This is the type of work that fills most of our days.

A more efficient and ultimately productive way to spend our work hours is by practicing what Newport calls ‘deep work’:

“Professional activity performed in a state of distraction-free concentration that pushes your cognitive capabilities to their limit. These efforts create new value, improve your skill, and are hard to replicate.”

The concept was coined by Newport in his 2016 bestselling book, Deep Work: Rules for Focused Success in a Distracted WorldThe author of six self-improvement books suggests that by taking back control of our time and attention from the many diversions that try to steal them, we will be able to master the art of deep work.

Let’s take a look at some of Newport’s unusual strategies and recommendations that can significantly improve your ability to tune out distractions at work or in your everyday life.

1. Know Your Triggers

To achieve ‘deep work’ or consistently stay focused for long periods, the first step is to look deep into yourself to find out why you’re resisting focus in the first place.

We are all different in some way or another. Some of us can have a desk filled with work material and still be able to concentrate but get thrown off by a co-worker just entering our space.

The likelihood of being distracted is directly related to the amount of pull something is having on our attention. So, increased self-observation and deep introspection will help you to identify boundary cues.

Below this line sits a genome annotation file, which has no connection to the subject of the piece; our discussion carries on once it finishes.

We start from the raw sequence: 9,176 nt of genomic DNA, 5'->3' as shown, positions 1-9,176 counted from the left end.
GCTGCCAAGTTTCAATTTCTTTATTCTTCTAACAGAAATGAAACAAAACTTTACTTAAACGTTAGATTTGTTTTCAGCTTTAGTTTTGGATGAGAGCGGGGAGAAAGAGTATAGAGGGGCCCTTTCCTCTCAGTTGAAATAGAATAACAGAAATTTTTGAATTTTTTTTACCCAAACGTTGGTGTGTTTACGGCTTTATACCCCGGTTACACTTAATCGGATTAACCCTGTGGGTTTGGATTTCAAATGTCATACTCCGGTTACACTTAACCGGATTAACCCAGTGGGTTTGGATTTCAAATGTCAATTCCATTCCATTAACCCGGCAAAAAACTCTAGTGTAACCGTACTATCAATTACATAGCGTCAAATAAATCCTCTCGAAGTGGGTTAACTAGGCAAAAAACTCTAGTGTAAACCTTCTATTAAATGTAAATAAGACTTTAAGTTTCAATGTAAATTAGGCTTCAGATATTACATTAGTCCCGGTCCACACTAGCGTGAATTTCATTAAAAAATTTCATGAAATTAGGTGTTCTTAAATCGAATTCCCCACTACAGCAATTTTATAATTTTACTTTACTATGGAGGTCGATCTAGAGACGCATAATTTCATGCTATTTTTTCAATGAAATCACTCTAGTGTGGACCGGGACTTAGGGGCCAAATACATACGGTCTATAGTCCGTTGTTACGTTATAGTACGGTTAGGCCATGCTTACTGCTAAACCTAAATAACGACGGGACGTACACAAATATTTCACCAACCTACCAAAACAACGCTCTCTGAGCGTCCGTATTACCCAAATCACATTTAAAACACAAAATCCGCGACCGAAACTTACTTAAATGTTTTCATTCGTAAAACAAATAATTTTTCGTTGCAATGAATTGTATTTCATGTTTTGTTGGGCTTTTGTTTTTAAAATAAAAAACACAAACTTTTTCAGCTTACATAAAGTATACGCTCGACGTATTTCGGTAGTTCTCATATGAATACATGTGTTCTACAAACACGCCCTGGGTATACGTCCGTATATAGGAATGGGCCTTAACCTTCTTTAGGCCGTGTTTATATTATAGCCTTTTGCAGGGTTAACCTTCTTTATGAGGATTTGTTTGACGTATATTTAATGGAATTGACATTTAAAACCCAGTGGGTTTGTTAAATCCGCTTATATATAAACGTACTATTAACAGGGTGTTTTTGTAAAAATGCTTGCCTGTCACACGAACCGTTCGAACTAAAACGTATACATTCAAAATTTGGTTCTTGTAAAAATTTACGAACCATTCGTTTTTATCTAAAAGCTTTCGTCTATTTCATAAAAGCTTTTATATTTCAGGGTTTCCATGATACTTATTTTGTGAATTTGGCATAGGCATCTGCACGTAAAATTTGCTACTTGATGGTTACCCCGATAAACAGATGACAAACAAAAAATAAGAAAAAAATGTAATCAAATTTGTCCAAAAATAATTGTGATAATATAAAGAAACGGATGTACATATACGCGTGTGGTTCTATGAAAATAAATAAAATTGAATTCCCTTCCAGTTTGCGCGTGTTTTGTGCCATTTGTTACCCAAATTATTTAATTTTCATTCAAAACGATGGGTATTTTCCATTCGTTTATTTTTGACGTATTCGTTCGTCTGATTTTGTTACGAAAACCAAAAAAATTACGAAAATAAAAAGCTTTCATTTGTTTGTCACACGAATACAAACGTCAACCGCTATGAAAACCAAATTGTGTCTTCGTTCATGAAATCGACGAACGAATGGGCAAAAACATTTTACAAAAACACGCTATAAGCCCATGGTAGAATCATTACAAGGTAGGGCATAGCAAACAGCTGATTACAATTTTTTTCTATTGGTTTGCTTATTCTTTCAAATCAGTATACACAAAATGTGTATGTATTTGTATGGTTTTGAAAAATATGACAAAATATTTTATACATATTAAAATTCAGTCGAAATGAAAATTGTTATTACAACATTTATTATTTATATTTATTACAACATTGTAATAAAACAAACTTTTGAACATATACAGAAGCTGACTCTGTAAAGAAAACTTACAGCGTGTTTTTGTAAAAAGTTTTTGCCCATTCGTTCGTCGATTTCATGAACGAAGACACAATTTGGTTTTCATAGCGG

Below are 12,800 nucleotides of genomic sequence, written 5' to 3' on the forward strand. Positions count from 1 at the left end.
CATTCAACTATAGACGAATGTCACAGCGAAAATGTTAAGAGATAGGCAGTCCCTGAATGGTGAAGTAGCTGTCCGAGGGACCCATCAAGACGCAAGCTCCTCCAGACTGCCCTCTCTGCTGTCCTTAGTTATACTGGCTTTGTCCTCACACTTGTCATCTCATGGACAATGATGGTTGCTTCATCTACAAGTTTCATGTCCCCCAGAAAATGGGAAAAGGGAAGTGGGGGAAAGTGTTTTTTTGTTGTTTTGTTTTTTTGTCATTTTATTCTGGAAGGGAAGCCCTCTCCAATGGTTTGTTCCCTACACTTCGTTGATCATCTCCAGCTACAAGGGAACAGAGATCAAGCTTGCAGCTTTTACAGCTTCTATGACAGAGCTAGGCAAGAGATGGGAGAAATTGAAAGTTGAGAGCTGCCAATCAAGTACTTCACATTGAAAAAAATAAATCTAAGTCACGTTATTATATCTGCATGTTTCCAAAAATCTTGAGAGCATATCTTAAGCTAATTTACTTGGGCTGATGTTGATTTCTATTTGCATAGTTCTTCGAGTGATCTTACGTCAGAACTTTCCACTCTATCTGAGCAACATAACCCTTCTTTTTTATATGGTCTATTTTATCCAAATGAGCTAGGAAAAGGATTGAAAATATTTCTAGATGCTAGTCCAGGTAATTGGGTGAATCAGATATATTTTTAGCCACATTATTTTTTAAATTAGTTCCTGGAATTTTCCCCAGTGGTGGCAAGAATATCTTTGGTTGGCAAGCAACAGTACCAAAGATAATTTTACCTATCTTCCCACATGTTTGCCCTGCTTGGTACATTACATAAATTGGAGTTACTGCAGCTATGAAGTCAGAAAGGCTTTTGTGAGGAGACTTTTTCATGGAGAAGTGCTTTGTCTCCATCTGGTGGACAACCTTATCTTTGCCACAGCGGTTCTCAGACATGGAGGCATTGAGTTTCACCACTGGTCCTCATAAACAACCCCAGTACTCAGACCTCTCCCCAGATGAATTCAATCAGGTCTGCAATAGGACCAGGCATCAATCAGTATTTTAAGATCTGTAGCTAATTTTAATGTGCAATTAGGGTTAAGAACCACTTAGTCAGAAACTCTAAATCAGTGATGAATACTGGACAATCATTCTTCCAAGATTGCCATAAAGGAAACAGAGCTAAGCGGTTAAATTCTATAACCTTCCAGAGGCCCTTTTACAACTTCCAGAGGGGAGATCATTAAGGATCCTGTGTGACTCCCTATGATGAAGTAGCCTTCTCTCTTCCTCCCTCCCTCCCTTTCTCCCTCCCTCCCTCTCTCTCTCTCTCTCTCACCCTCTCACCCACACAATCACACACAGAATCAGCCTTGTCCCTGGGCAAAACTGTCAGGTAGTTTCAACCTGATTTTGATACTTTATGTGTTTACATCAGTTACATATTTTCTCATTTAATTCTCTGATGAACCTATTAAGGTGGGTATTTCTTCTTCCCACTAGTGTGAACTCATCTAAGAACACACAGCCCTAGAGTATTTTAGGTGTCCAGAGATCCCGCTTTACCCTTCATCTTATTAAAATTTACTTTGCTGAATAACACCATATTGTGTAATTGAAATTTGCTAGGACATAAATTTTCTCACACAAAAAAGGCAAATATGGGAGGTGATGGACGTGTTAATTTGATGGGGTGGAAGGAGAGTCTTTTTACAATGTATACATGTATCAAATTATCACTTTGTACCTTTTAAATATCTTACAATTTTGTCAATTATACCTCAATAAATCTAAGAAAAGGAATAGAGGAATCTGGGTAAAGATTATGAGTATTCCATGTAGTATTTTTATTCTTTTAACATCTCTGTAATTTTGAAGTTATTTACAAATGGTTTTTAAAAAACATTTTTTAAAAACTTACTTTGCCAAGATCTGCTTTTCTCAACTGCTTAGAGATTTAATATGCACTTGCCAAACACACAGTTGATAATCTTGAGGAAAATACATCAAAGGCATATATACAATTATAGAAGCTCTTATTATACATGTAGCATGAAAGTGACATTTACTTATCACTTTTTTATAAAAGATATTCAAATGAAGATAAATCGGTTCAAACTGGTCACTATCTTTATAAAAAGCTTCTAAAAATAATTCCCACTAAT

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There are three typical cues that you need to either set boundaries for or you are letting your boundaries slip:

  1. Discomfort
  2. Resentment
  3. Guilt

You can’t always avoid every single distraction. But if you’re aware of your weaknesses, the better the chances of putting the right systems in place to greatly reduce exposure to distractions.

Set Boundaries

A boundary is a limit defining you in a relationship with someone or something. Boundaries can be physical, digital, emotional and even spiritual.

Learning how to set boundaries is essential in limiting disruptions and distractions in your life. Healthy boundaries give you the room to do what you want to focus on. It serves as the framework to focus your efforts and harness your energy enabling you to do your best work.

The first step in setting boundaries is knowing your triggers and limits – are they mental, emotional, physical or spiritual?

Keep in mind that your limits are your own, so it’s likely to be different than the limits of others.

Stand Firm

Imagine the ridicule you’ll receive for placing a “Do not interrupt” sign on your office door or your desk in this ultra-sensitive era. It will likely not be received favorably by your colleagues.

Most of us are just too much of a crowd-pleaser to become conveniently reclusive and risk getting rebuked for it.

Often, our inability to set boundaries results from our fear of offending those around us. But frankly, you have little to no obligation beyond your own guilt to be immediately available to everyone all the time.

2. Prioritize Your Emails

Depending on which company you work for and your specific role, there’s a strong possibility you’ll receive a steady stream of company emails daily.